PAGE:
Patrick graduated from the University of East Anglia with an BSc in Economics and an MSc in Enterprise and Business Creation. Patrick has completed an undergraduate economic dissertation investigating the government policy required to effectively disseminate emerging technology across the US economy. He has completed two postgraduate business dissertations. The first dissertation investigates the psychological antecedents of graduate students deciding to become an entrepreneur when faced with an entrepreneurial opportunity. The second dissertation investigates the impact of the pronouncement of an entrepreneurial opportunity in constructing an agent-independent entrepreneurial opportunity. Patrick intends to become a world-class transdisciplinary researcher, with the guidance of AAPS CDT and his supervisors, whose research can be efficiently applied by practitioners within the automotive industry.
Patrick has previously worked as a Research Assistant for the University of East Anglia’s Economics department, a Research Consultant for a tech consultancy start-up in Bath and as a Doctoral Executive for the Student Union at the University of Bath.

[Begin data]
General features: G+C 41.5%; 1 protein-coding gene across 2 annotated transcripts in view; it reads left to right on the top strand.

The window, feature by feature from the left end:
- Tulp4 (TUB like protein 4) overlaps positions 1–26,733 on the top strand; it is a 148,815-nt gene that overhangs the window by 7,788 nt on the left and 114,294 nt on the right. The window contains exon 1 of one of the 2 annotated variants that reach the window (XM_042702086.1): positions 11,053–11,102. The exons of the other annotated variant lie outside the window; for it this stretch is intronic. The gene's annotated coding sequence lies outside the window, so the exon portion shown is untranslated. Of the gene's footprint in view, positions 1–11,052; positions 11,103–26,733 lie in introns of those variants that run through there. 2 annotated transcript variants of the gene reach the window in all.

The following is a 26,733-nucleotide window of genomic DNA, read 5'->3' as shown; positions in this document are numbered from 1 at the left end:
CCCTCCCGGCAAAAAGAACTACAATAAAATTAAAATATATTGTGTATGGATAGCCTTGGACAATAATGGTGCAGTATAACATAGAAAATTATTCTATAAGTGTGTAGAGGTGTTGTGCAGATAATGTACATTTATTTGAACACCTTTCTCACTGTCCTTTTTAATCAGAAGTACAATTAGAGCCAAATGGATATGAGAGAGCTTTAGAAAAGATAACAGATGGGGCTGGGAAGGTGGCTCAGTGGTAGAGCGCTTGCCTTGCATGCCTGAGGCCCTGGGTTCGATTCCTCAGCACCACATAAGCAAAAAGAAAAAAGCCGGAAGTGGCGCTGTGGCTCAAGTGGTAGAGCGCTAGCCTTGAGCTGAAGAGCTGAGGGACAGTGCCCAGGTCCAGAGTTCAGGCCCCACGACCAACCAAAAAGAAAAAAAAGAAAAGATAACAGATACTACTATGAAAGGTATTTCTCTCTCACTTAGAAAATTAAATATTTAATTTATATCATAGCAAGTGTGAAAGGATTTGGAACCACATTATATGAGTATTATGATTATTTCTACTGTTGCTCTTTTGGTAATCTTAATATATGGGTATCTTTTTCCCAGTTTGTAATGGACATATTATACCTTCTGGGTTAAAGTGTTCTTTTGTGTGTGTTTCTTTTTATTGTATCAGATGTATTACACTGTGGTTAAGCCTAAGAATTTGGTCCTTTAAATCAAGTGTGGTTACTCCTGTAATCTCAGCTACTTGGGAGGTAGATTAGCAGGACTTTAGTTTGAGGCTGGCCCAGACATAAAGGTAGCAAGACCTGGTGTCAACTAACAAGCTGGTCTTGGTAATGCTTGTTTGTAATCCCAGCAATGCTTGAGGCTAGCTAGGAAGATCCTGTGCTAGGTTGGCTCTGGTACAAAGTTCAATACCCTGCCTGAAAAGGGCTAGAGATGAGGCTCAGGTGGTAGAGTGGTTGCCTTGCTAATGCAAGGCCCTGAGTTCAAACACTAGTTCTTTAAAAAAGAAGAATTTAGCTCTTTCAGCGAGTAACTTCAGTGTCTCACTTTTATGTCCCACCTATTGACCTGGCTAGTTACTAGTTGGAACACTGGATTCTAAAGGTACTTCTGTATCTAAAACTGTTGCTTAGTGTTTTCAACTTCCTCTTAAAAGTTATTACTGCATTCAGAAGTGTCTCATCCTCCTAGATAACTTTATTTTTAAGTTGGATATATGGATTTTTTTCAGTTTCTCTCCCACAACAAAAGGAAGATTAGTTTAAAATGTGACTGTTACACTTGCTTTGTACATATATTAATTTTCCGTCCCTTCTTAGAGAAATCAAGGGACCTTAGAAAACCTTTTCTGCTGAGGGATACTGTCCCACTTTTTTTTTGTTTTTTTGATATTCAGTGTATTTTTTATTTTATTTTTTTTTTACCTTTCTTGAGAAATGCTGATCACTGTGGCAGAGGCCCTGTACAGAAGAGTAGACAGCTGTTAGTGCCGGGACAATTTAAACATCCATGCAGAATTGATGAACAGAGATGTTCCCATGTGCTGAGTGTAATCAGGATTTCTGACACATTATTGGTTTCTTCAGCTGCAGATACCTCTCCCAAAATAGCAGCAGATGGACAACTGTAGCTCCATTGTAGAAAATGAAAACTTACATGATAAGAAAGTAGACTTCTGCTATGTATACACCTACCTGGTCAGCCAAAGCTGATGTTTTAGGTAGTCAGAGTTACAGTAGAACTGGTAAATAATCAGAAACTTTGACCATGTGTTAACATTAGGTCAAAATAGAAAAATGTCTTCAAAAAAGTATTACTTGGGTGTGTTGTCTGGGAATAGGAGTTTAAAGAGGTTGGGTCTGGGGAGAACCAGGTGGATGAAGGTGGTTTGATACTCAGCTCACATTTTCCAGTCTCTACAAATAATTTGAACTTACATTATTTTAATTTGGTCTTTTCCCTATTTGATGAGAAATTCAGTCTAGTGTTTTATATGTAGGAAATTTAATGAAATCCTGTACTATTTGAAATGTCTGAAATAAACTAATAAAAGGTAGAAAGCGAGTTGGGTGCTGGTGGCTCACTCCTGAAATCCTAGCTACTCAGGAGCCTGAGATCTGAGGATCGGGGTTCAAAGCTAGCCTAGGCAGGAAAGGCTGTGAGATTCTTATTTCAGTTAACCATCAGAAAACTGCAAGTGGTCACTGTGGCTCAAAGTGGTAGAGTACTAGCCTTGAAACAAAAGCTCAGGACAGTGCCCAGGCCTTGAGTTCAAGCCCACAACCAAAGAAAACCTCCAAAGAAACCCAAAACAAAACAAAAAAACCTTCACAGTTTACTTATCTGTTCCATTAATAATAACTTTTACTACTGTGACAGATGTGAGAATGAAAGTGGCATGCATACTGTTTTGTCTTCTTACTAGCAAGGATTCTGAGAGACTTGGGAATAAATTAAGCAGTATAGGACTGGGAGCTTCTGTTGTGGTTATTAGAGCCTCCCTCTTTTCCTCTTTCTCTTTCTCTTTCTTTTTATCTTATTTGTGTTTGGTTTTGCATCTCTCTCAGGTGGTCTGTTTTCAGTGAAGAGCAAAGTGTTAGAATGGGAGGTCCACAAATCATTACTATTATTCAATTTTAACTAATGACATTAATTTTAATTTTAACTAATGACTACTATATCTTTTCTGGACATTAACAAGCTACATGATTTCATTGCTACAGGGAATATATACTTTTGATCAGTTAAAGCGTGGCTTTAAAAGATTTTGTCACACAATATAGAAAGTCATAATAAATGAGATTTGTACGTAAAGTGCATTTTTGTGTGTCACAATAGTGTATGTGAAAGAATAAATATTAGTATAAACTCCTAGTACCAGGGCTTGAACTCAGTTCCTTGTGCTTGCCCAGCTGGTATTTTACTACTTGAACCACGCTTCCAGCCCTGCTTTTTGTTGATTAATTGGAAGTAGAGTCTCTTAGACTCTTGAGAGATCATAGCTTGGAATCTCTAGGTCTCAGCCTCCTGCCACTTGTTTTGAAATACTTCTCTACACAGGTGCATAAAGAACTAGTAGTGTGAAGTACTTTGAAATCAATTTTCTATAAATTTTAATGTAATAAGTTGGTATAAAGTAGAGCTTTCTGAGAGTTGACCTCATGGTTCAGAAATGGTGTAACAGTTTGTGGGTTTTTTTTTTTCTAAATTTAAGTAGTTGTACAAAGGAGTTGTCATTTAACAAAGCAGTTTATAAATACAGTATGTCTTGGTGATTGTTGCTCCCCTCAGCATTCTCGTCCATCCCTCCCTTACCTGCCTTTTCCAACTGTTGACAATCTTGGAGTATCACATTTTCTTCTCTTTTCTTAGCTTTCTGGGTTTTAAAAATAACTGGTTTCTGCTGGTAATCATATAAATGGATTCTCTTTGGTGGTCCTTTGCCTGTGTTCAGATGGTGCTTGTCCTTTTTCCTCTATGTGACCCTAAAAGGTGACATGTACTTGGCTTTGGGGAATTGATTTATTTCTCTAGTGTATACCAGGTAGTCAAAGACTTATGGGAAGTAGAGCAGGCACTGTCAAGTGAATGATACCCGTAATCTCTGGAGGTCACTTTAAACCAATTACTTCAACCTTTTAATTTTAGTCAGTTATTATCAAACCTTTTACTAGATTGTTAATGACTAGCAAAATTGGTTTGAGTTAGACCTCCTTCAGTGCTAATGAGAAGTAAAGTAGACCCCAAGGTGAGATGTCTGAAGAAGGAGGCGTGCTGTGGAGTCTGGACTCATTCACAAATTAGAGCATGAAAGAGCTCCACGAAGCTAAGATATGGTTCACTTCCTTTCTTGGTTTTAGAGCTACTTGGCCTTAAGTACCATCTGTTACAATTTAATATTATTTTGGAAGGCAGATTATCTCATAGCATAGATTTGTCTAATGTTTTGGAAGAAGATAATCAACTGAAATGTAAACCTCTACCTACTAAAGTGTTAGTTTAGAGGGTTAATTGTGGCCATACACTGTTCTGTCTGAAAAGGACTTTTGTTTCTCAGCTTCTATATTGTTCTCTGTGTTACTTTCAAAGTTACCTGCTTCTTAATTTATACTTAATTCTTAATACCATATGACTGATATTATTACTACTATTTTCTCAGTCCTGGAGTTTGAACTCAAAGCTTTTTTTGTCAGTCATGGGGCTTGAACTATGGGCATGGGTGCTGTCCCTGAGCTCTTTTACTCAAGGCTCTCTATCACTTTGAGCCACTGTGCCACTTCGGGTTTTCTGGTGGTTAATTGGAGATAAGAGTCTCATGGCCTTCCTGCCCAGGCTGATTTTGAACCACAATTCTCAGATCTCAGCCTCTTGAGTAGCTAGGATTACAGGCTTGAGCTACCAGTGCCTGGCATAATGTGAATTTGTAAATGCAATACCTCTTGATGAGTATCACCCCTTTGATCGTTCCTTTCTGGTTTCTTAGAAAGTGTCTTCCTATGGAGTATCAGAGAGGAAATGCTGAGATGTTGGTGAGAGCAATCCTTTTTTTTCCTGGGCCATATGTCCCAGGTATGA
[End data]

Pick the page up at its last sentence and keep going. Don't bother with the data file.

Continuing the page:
The Automotive industry is currently undergoing a period of transformation. For more than 100 years, vehicle manufacturers have delivered incremental innovation in internal combustion engine vehicle technologies. However, radical innovation in Autonomous, Connectivity, Electrification and Shared Mobility technologies is beginning to change this traditional way of working. Vehicle manufacturers are therefore expected to successfully alter one or more aspects of their strategy and organisation in order to maintain their value as incumbent players.
One method that vehicle manufacturers use to achieve this process of strategic renewal is through Intrapreneurship, which is employee behaviour that is innovative. However, a key issue is that Intrapreneurship is inherently uncertain, the innovative idea has not yet been tried and tested, and has a relatively high likelihood of failure. To address this uncertainty, companies can invest in the thinking and practices of their intrapreneurs, to ensure calculated innovative action. This would involve improving the way intrapreneurs frame their innovative objectives, how they plan to achieve these objectives, and how they perform the necessary actions.
This PhD will seek to engage with the realities of intrapreneurs by analysing how intrapreneurial behaviour currently unfolds within the organization of a vehicle manufacturer. In addition, it seeks to understand how a company can develop the art and skills of their intrapreneurs.